Several months ago, I wrote a blog posting about tonal relationships in photographs, and how dark areas of a frame create mystery. This was all spurred on by something I read in Galen Rowell’s excellent book ‘Inner game’. In it, he had envisioned a time in the future when something like HDR would arrive and he (correctly) suggested that with the power of such a tool, it would be very easy to remove all depth and mystery from an image. He died in 2001, so this was well before the advent of HDR.
But the main point that Galen wrote about in his article, was that he felt that dark areas of an image convey a sense of mystery, because as part of our primal instinct is to associate dark with danger. For example a dark cave or a dark forest would be considered a possible threat to our ancestors.
I bring all this up, as a precursor to what I’d like to discuss in this post.
Dark areas in a photograph should be considered as a welcome dimension, if they do not disturb the harmony of the rest of the image.
A few days ago, I discussed how using Snow in a photograph can create a sense of having a blank canvas, a space where the eye can float freely away (or over). Snow can simplify or distill our compositions down, reduce the landscape to the core elements that we wish our viewer to be attracted to. Similarly, black areas of a frame can be used in exactly the same way.
Take the above shot of my ‘ice seal’, shot in Iceland in 2011. Part of my attraction to a scene is often the lack of clutter around any interesting objects. This little sculpture was sitting on the beach separated from other ice debris. The black beach acts as a kind of ‘filler’ or blank canvas, pretty much in the same way as snow does. If anything it seems that there is a rule here – large areas of black act exactly the same way as large areas of white snow do. What this comes down to is recognising that spaces we encounter in a landscape can be put to just as much good use as the main objects of interest. If a photograph could be compared to a musical score, we would say that it’s not just the notes of the melody that are important, it’s the spaces between them as well.
I’ve always been intrigued that most photographers go looking for scenes with far too many things going on in them. It seems to be a natural conclusion that when we first think about landscape photography, we think about what we want to include in a shot, and seldom do we consider what we wish to exclude. Composing is partly an act of editing on location.
But when we do find good compositions, it’s often because we have isolated out a few key objects in the scene for interest. It takes us a lot longer to learn to really see all the remaining clutter that was also present in the scene. So often do we return home only to discover that the scene we recorded, contains additional distracting elements that we never saw whilst there. This happens because we are selective in what we choose to ‘see’ at the point that the image was made. It takes years to begin to really see beyond what we have been attracted to, and notice subtexts. So in essence, landscape photography is a difficult thing to master, mainly because we have decided to start off with too many things competing for our interest within the frame. This is at odds with how many people find empty landscapes intimidating. I’ve often heard participants express a feeling of being overwhelmed by too little going on in the frame, when I have often believed that the less you have to worry about – the easier it should be to make an effective photograph.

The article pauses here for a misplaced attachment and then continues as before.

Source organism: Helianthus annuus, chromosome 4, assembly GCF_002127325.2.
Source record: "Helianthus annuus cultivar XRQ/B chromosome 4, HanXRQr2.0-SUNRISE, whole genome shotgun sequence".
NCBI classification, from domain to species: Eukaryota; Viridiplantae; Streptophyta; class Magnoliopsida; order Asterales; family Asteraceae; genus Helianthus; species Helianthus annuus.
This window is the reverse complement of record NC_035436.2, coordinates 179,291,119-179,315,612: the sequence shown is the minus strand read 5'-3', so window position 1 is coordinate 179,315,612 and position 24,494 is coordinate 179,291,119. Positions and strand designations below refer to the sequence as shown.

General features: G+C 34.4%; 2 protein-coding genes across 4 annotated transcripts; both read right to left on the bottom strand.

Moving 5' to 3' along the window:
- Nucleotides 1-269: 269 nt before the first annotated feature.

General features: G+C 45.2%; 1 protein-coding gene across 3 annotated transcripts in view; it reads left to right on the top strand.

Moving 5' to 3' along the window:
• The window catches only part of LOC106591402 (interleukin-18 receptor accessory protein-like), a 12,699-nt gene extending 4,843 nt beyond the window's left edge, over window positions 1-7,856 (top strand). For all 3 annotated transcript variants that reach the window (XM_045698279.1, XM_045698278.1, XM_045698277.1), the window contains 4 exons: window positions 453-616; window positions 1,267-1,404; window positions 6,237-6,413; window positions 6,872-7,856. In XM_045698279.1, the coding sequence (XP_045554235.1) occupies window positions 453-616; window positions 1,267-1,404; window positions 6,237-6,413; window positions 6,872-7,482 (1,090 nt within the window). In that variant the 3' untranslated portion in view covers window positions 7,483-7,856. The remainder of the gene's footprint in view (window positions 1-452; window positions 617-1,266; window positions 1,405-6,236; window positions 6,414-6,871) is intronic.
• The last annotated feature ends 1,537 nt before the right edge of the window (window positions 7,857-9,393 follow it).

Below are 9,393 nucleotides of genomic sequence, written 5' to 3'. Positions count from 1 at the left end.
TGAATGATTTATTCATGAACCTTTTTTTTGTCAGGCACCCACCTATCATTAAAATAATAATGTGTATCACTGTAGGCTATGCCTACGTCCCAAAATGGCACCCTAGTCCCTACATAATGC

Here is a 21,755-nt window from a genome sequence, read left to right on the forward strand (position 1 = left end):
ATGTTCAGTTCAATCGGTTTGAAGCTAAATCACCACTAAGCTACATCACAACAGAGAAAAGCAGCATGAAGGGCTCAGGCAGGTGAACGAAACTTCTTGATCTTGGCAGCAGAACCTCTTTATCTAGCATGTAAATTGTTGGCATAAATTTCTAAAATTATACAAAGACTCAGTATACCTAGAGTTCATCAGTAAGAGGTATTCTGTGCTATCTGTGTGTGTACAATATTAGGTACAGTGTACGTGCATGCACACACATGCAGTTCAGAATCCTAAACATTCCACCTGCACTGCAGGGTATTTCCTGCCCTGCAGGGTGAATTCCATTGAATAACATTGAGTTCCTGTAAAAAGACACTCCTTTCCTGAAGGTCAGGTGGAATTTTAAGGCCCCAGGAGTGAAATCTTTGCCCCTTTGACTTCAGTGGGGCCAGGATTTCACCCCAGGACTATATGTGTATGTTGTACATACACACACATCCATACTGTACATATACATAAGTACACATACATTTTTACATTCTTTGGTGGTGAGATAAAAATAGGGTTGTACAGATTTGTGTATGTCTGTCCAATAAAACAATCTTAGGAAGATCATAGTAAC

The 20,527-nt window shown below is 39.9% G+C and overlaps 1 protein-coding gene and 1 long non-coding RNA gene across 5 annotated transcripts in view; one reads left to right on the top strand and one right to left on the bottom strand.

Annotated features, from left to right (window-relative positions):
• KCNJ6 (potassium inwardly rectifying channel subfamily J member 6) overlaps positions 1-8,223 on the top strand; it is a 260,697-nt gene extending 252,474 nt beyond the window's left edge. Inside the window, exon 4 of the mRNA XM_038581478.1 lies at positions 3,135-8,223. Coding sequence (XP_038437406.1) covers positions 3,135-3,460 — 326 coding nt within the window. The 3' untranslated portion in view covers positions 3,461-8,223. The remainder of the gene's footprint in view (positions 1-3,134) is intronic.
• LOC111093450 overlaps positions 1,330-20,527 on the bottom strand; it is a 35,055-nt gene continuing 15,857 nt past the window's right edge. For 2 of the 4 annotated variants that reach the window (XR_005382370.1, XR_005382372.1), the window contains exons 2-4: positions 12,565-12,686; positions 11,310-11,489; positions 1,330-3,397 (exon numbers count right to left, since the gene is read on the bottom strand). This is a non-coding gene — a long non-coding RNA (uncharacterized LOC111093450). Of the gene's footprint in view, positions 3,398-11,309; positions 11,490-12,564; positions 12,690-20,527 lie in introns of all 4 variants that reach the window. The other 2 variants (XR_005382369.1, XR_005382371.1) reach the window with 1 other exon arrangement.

Blank empty spaces in our landscape should be considered as inviting spaces to work in. They should be easy to work with, rather than hard, because we are trying to juggle a lot less than we would be, if we had to worry about numerous objects, each with their own conflicting shapes and tones.
Lastly, let’s consider what a black canvas is for us, compared to a white canvas. I find snow scenes generally uplifting. The degree of bright tones within the frame convey a sense of openness and transparency. Darker images, like my ‘ice seal’ photograph do not. The adage that ‘white reveals, and black conceals’ is true. Black presents a less optimistic mood, and I often feel the images convey a less uplifting mood to them. So tones are an important element of our compositions, but I often feel they aren’t considered until we are back home, viewing our image on a screen. It seems that while we are out in the landscape, we aren’t entirely able to convert what is in the frame of our camera’s eye piece into an abstraction (i.e photograph). We’re still holding on to the notion of scenery to a degree. We may recognise objects, shapes and patterns and may have constructed a meaningful composition around what we’ve found, but all too often, we don’t recognise the tonal aspects of what we have. A tree line across a snowy landscape can look like a line of trees while we are there, but when we’re back home looking at the image on a computer screen, we see a black caterpillar crawling across a white piece of paper. Our line of trees have turned into something all together different from what we saw, because we did not understand that trees will render muddy and dark when encompassed by a much brighter tone (in this case, snow).
Maybe that’s something for a further post.